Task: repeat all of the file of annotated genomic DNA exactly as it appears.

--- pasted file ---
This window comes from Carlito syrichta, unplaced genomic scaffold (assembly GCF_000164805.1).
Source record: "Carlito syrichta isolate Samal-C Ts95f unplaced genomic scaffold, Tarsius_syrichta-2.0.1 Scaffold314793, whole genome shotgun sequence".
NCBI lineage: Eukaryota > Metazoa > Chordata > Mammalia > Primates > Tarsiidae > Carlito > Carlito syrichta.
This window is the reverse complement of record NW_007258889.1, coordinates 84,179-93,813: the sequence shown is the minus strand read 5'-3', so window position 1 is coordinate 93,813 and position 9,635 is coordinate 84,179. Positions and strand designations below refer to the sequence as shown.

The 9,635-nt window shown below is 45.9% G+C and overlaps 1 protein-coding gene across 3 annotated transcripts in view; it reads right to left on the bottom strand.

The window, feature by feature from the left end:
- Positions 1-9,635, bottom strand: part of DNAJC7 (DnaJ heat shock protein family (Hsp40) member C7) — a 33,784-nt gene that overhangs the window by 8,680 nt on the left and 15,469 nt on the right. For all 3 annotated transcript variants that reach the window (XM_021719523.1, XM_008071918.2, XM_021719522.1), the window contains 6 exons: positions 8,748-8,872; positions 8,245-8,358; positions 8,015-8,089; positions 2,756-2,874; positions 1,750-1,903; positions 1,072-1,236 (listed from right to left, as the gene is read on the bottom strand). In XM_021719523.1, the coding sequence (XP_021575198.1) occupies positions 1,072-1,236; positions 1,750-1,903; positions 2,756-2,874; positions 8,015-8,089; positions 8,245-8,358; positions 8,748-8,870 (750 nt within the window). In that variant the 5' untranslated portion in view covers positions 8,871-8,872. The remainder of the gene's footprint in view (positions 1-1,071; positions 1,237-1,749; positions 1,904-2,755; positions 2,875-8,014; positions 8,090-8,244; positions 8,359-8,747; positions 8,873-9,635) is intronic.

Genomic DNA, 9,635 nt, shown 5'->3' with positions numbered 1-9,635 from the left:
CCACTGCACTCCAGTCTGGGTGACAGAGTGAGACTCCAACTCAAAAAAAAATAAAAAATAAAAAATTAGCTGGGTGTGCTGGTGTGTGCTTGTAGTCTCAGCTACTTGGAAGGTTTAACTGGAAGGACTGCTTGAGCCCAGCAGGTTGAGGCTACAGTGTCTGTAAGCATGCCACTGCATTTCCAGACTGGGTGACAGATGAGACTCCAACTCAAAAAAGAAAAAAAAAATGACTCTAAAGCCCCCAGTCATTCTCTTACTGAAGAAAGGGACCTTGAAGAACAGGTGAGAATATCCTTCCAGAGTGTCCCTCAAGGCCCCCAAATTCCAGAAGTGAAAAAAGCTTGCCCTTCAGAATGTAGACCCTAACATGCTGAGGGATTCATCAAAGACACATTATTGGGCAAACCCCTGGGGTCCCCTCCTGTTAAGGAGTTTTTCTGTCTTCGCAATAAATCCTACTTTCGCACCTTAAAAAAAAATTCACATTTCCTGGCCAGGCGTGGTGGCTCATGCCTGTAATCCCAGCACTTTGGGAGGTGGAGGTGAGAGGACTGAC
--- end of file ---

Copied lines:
This window comes from Carlito syrichta, unplaced genomic scaffold (assembly GCF_000164805.1).
Source record: "Carlito syrichta isolate Samal-C Ts95f unplaced genomic scaffold, Tarsius_syrichta-2.0.1 Scaffold314793, whole genome shotgun sequence".
NCBI lineage: Eukaryota > Metazoa > Chordata > Mammalia > Primates > Tarsiidae > Carlito > Carlito syrichta.
This window is the reverse complement of record NW_007258889.1, coordinates 84,179-93,813: the sequence shown is the minus strand read 5'-3', so window position 1 is coordinate 93,813 and position 9,635 is coordinate 84,179. Positions and strand designations below refer to the sequence as shown.

The 9,635-nt window shown below is 45.9% G+C and overlaps 1 protein-coding gene across 3 annotated transcripts in view; it reads right to left on the bottom strand.

The window, feature by feature from the left end:
- Positions 1-9,635, bottom strand: part of DNAJC7 (DnaJ heat shock protein family (Hsp40) member C7) — a 33,784-nt gene that overhangs the window by 8,680 nt on the left and 15,469 nt on the right. For all 3 annotated transcript variants that reach the window (XM_021719523.1, XM_008071918.2, XM_021719522.1), the window contains 6 exons: positions 8,748-8,872; positions 8,245-8,358; positions 8,015-8,089; positions 2,756-2,874; positions 1,750-1,903; positions 1,072-1,236 (listed from right to left, as the gene is read on the bottom strand). In XM_021719523.1, the coding sequence (XP_021575198.1) occupies positions 1,072-1,236; positions 1,750-1,903; positions 2,756-2,874; positions 8,015-8,089; positions 8,245-8,358; positions 8,748-8,870 (750 nt within the window). In that variant the 5' untranslated portion in view covers positions 8,871-8,872. The remainder of the gene's footprint in view (positions 1-1,071; positions 1,237-1,749; positions 1,904-2,755; positions 2,875-8,014; positions 8,090-8,244; positions 8,359-8,747; positions 8,873-9,635) is intronic.

Genomic DNA, 9,635 nt, shown 5'->3' with positions numbered 1-9,635 from the left:
CCACTGCACTCCAGTCTGGGTGACAGAGTGAGACTCCAACTCAAAAAAAAATAAAAAATAAAAAATTAGCTGGGTGTGCTGGTGTGTGCTTGTAGTCTCAGCTACTTGGAAGGTTTAACTGGAAGGACTGCTTGAGCCCAGCAGGTTGAGGCTACAGTGTCTGTAAGCATGCCACTGCATTTCCAGACTGGGTGACAGATGAGACTCCAACTCAAAAAAGAAAAAAAAAATGACTCTAAAGCCCCCAGTCATTCTCTTACTGAAGAAAGGGACCTTGAAGAACAGGTGAGAATATCCTTCCAGAGTGTCCCTCAAGGCCCCCAAATTCCAGAAGTGAAAAAAGCTTGCCCTTCAGAATGTAGACCCTAACATGCTGAGGGATTCATCAAAGACACATTATTGGGCAAACCCCTGGGGTCCCCTCCTGTTAAGGAGTTTTTCTGTCTTCGCAATAAATCCTACTTTCGCACCTTAAAAAAAAATTCACATTTCCTGGCCAGGCGTGGTGGCTCATGCCTGTAATCCCAGCACTTTGGGAGGTGGAGGTGAGAGGACTGAC